It even has its own bus service to help mourners get around the cemetery.
Above: Grave of Franz Schubert (1797 – 1828)
Opened in 1874, at the height of Viennese funereal fetishism – when having eine schöne Leich (a beautiful corpse) was something to aspire to, the Zentralfriedhof is still very much a working graveyard.
1 November / All Saints´ Day sees up to a million Viennese make the trip out here and leave candles burning in remembrance on virtually every grave.
And here the music is buried along with its decomposing composers: Beethoven, Schubert, Gluck, Brahms, Wolf and the entire Strauss clan.
Or could the 900 windows be more pedantic and simply be Vienna´s first skyscraper, the 16-storey, 50-metre high Hochhaus, built in 1932?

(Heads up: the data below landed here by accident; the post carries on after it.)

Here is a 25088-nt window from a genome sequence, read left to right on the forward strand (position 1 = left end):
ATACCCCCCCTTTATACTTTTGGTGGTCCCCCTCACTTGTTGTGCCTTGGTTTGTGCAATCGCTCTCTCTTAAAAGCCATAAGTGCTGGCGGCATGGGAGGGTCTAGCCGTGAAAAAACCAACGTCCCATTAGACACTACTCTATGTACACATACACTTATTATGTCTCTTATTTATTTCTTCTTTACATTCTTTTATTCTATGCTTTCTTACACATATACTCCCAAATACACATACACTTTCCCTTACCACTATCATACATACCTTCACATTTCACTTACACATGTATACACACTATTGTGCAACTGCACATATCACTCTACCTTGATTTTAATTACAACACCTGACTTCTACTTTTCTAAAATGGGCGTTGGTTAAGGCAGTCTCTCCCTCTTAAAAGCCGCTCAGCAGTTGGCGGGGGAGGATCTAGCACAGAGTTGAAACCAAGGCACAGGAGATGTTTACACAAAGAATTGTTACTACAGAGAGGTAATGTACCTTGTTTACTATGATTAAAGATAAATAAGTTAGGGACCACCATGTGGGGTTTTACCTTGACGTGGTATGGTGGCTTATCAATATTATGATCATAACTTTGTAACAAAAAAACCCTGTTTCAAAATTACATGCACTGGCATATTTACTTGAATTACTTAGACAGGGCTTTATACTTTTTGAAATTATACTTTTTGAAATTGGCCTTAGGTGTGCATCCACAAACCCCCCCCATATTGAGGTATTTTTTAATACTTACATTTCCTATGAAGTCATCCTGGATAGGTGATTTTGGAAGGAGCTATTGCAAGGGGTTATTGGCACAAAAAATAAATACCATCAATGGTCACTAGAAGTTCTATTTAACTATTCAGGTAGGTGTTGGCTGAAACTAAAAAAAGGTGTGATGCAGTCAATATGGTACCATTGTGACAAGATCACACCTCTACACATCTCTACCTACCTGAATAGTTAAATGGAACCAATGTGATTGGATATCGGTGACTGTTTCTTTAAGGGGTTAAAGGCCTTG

Above: Hochhaus, Herrengasse, Vienna
“There´s a tree where the doves go to die.”
A cross where the King of Peace was crucified?
Stephansdom, a cathedral that has dominated the Viennese skyline for centuries and an obvious military target that has endured two Turkish sieges, Napoleonic bombardment, American bombers and Russian artillery.
Above: St. Stephan´s Cathedral, Vienna
Despite the tourists, it is still very much a place of worship.
The Pötscher Madonna, an object of great veneration even today, wept tears from her unusual large eyes during the Battle of Zenta against the Turks in 1697 and in so doing miraculously secured victory against the invading infidels.
Above: The Pötscher Madonna, Stephansdom, Vienna
In the Apostles´ Choir is the glorious red marble tomb of Emperor Friedrich III (1415 – 1493) with the Emperor´s mysterious acronym AEIOU (Alles Erdreich ist Österreich Untertan / The whole world is subject to Austria.)